About "Stitch & Glue" PlywoodThe vast majority of stitch and glue kayaks is built from 'Marine plywood' which is overall an excellent choice but marine plywood is generally limited to only a few unimpressive looking wood species and predictably, kayaks built entirely from such material do look accordingly. After all, many S&G kayaks are painted to hide the wood. Marine plywood is made to certain specifications so it is of predictable quality and as a result, has been adopted by and large as the only 'acceptable' and 'safe' material for stitch and glue kayaks. This is certainly understandable since confusion and mystery surrounding marine plywood abound and 'kit biz' interests are quite happy to perpetuate this orthodoxy.
So, what is this stuff ?!
Marine plywood has actually less to do with the wood itself as it has with the specifications to which it is manufactured. Let's look at the 'wood' first. The vast majority of marine plywood in the world is made from the Okoumé (Acuomea Kleinea) tree which is harvested in the African state of Gabon in the tropical forests of the Congo Basin. This wood is also often referred to (correctly or not) as Gabon, Gaboon, Okume, Ocume, Ocoume, BS1088 etc. and the plywood core as well as the skins are made of the same wood. Virtually all Okoume plywood is manufactured outside of the US and Canada so it is a good bet that the plywood in your kayak will likely come from some factory in greater Asia, Israel, France or Greece.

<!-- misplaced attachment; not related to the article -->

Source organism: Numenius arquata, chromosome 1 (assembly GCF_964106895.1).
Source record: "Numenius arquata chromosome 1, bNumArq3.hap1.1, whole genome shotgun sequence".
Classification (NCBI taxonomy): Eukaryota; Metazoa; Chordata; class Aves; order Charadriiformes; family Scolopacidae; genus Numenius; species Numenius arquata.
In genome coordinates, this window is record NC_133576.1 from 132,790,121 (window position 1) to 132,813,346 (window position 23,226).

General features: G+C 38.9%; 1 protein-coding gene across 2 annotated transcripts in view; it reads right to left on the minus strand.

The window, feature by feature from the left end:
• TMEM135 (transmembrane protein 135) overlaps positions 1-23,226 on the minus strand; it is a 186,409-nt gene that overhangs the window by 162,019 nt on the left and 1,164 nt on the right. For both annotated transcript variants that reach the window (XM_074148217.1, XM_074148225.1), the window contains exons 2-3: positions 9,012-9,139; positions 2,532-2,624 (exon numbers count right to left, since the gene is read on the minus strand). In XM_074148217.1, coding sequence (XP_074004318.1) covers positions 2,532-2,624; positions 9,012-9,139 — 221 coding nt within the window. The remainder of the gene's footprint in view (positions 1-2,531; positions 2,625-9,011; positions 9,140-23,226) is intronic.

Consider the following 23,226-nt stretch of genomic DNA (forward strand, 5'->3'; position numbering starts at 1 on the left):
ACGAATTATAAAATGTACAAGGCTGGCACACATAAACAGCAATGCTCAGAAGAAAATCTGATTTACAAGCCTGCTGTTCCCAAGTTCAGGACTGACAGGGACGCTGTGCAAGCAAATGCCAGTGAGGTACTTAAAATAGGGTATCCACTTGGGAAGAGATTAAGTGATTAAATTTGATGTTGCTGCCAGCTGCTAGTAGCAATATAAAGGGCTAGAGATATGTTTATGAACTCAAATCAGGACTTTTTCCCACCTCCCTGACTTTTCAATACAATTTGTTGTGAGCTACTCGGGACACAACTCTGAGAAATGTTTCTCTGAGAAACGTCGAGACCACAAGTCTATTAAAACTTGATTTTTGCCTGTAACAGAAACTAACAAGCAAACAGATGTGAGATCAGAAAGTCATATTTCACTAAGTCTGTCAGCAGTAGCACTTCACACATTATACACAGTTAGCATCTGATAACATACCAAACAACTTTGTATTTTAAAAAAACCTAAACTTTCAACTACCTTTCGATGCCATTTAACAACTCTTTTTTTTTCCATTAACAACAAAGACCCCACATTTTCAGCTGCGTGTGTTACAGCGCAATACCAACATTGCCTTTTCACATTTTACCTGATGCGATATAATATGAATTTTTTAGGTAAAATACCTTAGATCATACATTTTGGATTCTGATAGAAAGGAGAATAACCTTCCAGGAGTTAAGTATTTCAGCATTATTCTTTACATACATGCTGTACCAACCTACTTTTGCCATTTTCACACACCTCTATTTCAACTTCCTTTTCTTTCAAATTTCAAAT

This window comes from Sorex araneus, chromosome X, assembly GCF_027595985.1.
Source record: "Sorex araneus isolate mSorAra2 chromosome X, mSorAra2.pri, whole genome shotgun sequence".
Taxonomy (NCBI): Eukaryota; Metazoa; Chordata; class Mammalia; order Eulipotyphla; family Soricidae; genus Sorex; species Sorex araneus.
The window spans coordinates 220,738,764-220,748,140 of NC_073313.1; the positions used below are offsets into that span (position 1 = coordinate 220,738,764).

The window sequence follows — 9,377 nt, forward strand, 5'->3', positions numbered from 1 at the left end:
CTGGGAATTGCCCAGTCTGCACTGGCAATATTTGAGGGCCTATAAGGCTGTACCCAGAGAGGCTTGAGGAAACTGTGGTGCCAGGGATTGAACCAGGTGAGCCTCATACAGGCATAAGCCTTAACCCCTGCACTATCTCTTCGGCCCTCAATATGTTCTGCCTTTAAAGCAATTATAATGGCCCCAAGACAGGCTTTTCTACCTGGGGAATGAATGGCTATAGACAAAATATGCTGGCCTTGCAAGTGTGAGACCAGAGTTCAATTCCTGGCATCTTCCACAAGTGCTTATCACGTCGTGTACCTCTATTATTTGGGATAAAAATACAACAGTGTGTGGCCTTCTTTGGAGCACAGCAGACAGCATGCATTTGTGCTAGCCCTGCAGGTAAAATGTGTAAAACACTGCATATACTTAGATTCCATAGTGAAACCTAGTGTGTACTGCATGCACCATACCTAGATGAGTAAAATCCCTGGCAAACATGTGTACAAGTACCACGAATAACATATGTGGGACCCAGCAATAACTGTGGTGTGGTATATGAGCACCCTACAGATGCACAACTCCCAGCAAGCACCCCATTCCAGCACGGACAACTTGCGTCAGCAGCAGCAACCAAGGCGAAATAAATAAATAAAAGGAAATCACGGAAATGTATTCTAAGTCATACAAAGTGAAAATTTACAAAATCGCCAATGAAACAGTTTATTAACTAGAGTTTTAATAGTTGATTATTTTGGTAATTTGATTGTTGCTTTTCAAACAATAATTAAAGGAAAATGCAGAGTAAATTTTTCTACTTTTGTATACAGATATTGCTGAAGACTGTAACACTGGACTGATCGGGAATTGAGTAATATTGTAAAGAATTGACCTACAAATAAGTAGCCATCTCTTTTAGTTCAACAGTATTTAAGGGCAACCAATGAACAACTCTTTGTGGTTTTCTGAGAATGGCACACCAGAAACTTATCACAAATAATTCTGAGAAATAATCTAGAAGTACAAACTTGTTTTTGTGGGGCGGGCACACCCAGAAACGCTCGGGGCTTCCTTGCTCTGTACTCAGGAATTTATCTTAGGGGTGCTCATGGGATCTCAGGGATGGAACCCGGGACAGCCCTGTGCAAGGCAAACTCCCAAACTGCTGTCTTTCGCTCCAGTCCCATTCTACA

Another less common variety of marine plywood is 'Meranti'. It is made from many subspecies of the 'Shorea' tree species which also happens to be the source of wood for the common Lauan (luan) plywood. Both Lauan and Meranti plywood are also referred to interchangeably as Philippine Mahogany and the wood is harvested in Indonesia and the South Pacific rim forests.
Now, there is also White Lauan made from Shorea almon, Red Lauan made from Shorea negrosensis which happens to be the Red Meranti. Other 'Meranti' plywood is made from Shorea curtisii, S. hypochra, S. leprosula, S. multiflora, S. platiclados, S. pauciflora to name a few. Confusing enough ?